Zvelle Launches Brick-and-Mortar Strategy to Complement eCommerce

Toronto-based women’s footwear brand Zvelle has launched into the realm of brick-and-mortar retail, after previously selling exclusively online. Combining online with physical retail is a win-win strategy for the company, says Zvelle’s founder, and the next step could be permanent boutiques.

(Elle AyoubZadeh) (Elle AyoubZadeh) 

(Elle AyoubZadeh) 

Entrepreneur Elle AyoubZadeh founded Zvelle in 2015 as a pure-play online retail venture, selling high quality, stylish and practical shoes at an accessible price point. She says that she’s always had a passion for shoes and luxury craftsmanship, and that she’s spent considerable time studying and working in luxury retail at university — not to mention, she specialized in luxury marketing while at business school. 

After about a year of studying the industry and testing prototypes, she set out to create her own shoe business. Zvelle initially launched three shoe styles in a variety of colours, and has since expanded to 13, with more in the works. Her target customer is ‘global’ in nature and in many respects, Ms. AyoubZadeh would be considered part of Zvelle’s target market — she was born in Iran, grew up in Dubai, attended high school and university in New Zealand, and worked in Australia before moving to Canada several years ago to work in finance. 

Zvelle began as an online-only brand, selling directly to consumers in order to keep costs down. The goal was always to expand so when a temporary retail opportunity became available at CF Toronto Eaton Centre in September of 2016, Ms. AyoubZadeh decided to test out brick-and-mortar sales for a period of about three weeks. The experience was positive, and Zvelle moved into another temporary retail space at Toronto’s CF Sherway Gardens in November of 2016. 

Ms. AyoubZadeh quickly learnt that omnichannel retail has advantages. She said that she sees both the offline and online channel as part of Zvelle’s future growth. “We want to be where our customers want to shop, whether it is in store, online or via a text message,” she said. “The advantage of offline is the ability to create experience and bring the customer in to your world and to showcase all your merchandise under one roof.” Customer service is key to Zvelle, she noted, explaining how there’s a level of personalization in face-to-face interactions with customers — especially repeat clients for which Zvelle has access to their purchase behaviour and style preferences.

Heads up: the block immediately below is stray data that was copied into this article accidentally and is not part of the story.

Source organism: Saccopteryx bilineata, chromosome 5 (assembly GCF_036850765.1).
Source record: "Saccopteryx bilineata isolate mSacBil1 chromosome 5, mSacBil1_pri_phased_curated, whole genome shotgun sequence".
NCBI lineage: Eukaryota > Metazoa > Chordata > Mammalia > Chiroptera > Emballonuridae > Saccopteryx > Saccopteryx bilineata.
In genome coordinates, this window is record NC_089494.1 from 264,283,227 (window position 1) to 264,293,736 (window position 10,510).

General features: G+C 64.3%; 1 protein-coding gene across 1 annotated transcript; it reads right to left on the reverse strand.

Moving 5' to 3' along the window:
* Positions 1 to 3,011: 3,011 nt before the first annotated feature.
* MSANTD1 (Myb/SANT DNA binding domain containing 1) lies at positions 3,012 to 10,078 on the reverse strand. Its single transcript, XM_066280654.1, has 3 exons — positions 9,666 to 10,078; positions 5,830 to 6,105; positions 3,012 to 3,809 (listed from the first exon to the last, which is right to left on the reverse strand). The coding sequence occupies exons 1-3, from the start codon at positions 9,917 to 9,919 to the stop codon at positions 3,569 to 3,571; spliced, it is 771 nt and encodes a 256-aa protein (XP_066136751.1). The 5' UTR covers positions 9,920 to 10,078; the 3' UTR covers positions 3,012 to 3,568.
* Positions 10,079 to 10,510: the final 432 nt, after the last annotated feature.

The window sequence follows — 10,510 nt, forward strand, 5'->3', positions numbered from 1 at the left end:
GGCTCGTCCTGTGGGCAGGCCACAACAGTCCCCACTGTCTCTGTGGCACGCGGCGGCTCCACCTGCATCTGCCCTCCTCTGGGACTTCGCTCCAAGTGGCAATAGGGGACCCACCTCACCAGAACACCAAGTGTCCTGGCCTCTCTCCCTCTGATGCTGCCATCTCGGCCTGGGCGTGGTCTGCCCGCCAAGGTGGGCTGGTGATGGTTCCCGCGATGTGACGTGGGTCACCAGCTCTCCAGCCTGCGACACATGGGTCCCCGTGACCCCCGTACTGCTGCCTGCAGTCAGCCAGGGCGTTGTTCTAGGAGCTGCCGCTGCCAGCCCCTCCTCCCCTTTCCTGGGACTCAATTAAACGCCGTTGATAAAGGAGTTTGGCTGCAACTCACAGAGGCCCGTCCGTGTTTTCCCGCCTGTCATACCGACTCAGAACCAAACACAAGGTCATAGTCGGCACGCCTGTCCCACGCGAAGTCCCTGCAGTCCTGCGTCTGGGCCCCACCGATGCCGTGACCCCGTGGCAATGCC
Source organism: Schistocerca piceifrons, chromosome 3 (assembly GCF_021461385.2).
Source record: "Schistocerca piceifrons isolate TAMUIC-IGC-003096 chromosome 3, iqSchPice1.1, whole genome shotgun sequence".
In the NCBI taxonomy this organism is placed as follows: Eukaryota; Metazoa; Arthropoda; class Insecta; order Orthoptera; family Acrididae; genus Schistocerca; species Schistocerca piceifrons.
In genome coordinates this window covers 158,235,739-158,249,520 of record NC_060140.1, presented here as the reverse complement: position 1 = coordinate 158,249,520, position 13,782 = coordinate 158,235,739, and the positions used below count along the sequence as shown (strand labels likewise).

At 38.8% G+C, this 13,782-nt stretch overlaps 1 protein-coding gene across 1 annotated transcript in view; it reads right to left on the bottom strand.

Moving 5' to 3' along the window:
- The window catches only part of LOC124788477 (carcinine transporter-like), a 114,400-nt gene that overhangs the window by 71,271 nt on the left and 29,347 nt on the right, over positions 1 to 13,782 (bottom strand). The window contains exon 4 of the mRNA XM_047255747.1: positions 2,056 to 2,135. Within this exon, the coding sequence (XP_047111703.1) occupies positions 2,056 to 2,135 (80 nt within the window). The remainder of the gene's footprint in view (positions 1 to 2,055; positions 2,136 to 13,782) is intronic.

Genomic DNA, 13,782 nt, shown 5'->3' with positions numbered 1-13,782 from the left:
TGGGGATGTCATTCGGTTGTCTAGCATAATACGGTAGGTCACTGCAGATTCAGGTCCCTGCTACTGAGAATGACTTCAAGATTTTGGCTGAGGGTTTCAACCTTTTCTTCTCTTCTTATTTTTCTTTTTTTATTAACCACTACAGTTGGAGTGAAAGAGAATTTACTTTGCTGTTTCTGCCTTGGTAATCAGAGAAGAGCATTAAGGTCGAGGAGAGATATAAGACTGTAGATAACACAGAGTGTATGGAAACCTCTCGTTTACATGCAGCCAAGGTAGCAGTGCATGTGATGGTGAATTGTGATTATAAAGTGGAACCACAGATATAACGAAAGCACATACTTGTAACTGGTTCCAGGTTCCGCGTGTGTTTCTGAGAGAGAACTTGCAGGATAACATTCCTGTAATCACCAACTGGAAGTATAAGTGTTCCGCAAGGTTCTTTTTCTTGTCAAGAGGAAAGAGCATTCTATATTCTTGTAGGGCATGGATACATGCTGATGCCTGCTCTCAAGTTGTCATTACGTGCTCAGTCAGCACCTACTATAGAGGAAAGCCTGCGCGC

Recognizing the benefits of brick-and-mortar retail, Ms. AyoubZadeh opened another pop-up this month at Toronto’s Yorkdale Shopping Centre. The mall is Canada’s most productive, and it boasts exceptional foot traffic from a fashion-savvy clientele. Ms. AyoubZadeh says that she’s pleased with her space in the mall, which is in a central location and near a number of luxury brands. 

(facade of the new yorkdale store) (facade of the new yorkdale store) 

(facade of the new yorkdale store) 

(click image for interactive yorkdale mall map) (click image for interactive yorkdale mall map) 

(click image for interactive yorkdale mall map) 

Many experts agree that temporary retail space can benefit brands. “Pop-up retail is a brilliant move for online retailers to test the brick-and-mortar waters,” said Linda Farha, Founder and Chief Connector at pop-up go, an online platform that helps pair retailers with available temporary retail spaces, including a match service that provides access to the ever-growing pipeline of pop-up seekers. “Pop-ups allow retailers to try out new concepts, new neighbourhoods, and launch new products and build relationships with customers face-to-face  — when a consumer knows something is temporary, that scarcity will have them coming in to ‘get it before it’s gone’, be it a product or service”, Ms. Farha noted. 

That scarcity could also include product exclusives — Zvelle’s Yorkdale location, for example, is the only place where consumers can buy its beautiful new Egyptian themed styles, as well as their iconic  ‘upside-down heart’ shaped designs (the ‘hearts’ are actually the Persian symbol for the number five). 

Ms. AyoubZadeh explained that she’s pleased with her brick-and-mortar experiences so far, and is looking to take Zvelle to the next level. That could include permanent retail stores (in conjunction with expanded eCommerce) as the Zvelle brand expands into new styles, and potentially new product categories such as handbags. Ms. AyoubZadeh said that she has a vision of Zvelle becoming an international luxury lifestyle brand with permanent stores not only in Canada, but also globally.

Store photos were taken by Elaine Chan-Dow

Canadian Retail News From Around The Web: April 27, 2017

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Article Author

Craig Patterson
Craig Patterson
Now located in Toronto, Craig is a retail analyst and consultant at the Retail Council of Canada. He's also the Director of Applied Research at the University of Alberta School of Retailing in Edmonton. He has studied the Canadian retail landscape for the past 25 years and he holds Bachelor of Commerce and Bachelor of Laws Degrees. He is also President & CEO of Vancouver-based Retail Insider Media Ltd.

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